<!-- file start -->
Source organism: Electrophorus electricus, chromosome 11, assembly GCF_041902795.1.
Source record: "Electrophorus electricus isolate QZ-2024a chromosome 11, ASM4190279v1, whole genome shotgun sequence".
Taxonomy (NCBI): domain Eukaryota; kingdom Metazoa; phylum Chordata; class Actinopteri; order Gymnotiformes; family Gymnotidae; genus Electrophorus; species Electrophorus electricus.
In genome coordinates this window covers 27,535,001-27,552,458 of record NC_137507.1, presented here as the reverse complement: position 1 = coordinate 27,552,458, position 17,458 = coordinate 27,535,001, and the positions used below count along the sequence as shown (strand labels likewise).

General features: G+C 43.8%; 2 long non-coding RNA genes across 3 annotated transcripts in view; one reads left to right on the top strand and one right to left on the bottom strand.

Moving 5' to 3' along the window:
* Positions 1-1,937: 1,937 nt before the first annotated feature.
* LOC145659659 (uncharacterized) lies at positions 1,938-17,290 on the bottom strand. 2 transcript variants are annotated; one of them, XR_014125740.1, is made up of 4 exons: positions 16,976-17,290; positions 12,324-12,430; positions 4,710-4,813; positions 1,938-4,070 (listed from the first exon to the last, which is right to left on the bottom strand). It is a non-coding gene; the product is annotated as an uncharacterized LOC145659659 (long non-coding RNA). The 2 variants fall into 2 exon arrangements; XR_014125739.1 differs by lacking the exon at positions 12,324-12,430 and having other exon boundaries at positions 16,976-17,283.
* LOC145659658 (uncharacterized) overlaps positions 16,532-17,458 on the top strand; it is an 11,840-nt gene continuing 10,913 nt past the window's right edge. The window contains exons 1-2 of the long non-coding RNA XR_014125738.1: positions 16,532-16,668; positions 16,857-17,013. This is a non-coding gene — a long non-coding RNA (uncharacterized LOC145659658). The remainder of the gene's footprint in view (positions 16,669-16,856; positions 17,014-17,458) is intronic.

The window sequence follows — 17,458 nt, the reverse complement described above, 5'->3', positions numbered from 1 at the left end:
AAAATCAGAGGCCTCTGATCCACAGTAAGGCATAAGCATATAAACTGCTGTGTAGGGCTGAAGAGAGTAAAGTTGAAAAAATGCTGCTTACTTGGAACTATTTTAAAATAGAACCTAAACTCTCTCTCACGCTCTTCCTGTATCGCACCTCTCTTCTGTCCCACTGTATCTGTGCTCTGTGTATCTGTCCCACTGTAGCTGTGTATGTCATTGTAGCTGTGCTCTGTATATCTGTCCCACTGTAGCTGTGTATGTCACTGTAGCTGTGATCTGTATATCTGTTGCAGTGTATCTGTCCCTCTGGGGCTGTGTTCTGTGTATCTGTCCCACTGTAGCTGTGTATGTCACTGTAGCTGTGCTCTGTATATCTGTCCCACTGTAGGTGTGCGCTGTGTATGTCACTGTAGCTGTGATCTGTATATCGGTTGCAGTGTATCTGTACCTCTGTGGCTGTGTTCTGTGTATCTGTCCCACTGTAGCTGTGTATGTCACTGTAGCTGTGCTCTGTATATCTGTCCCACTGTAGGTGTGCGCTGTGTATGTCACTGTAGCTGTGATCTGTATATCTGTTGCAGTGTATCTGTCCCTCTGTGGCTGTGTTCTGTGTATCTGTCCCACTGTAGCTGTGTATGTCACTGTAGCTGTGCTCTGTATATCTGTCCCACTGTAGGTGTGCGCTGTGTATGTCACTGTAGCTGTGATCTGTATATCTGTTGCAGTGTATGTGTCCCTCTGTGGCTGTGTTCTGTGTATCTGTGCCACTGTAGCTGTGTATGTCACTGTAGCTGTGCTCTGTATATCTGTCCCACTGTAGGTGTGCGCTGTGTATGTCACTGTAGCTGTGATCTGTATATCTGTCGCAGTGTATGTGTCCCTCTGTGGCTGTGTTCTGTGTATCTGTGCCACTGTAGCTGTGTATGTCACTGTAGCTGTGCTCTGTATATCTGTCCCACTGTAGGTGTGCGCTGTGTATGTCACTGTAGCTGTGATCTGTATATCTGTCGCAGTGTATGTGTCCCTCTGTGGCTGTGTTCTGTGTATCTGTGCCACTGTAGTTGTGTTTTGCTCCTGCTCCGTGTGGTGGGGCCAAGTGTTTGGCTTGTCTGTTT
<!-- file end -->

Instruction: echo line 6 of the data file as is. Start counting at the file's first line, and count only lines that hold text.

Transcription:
Moving 5' to 3' along the window: